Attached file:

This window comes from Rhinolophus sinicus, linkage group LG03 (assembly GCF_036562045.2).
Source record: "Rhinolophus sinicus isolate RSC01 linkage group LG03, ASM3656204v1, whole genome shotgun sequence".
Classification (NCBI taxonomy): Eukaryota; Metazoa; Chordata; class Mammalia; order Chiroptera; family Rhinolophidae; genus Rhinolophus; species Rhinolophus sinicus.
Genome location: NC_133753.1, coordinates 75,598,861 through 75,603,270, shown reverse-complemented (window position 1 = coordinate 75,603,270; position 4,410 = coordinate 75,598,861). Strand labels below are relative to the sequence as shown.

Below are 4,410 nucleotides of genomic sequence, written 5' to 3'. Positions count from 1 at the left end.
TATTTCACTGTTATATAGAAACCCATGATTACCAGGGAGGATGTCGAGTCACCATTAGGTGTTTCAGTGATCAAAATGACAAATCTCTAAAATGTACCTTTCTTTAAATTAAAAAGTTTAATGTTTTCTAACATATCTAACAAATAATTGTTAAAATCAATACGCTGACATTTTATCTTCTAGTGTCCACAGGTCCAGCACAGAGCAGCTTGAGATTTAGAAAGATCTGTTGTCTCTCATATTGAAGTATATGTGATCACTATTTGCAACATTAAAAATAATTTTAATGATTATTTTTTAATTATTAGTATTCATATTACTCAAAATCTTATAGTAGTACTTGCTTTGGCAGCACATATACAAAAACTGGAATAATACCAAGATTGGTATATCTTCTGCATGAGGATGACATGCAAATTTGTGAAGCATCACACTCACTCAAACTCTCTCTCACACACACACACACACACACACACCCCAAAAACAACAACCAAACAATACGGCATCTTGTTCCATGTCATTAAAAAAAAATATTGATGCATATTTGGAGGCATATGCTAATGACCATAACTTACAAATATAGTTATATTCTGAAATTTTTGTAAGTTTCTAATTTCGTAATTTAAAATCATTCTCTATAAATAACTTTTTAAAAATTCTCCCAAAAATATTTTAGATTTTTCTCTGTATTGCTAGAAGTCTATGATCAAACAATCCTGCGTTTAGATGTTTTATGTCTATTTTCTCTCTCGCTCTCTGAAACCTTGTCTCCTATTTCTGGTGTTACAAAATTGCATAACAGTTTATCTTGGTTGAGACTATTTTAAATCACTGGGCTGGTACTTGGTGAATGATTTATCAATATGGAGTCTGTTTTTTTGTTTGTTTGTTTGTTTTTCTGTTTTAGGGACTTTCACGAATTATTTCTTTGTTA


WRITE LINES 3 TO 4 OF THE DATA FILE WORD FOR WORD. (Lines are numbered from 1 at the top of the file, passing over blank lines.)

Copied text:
Classification (NCBI taxonomy): Eukaryota; Metazoa; Chordata; class Mammalia; order Chiroptera; family Rhinolophidae; genus Rhinolophus; species Rhinolophus sinicus.
Genome location: NC_133753.1, coordinates 75,598,861 through 75,603,270, shown reverse-complemented (window position 1 = coordinate 75,603,270; position 4,410 = coordinate 75,598,861). Strand labels below are relative to the sequence as shown.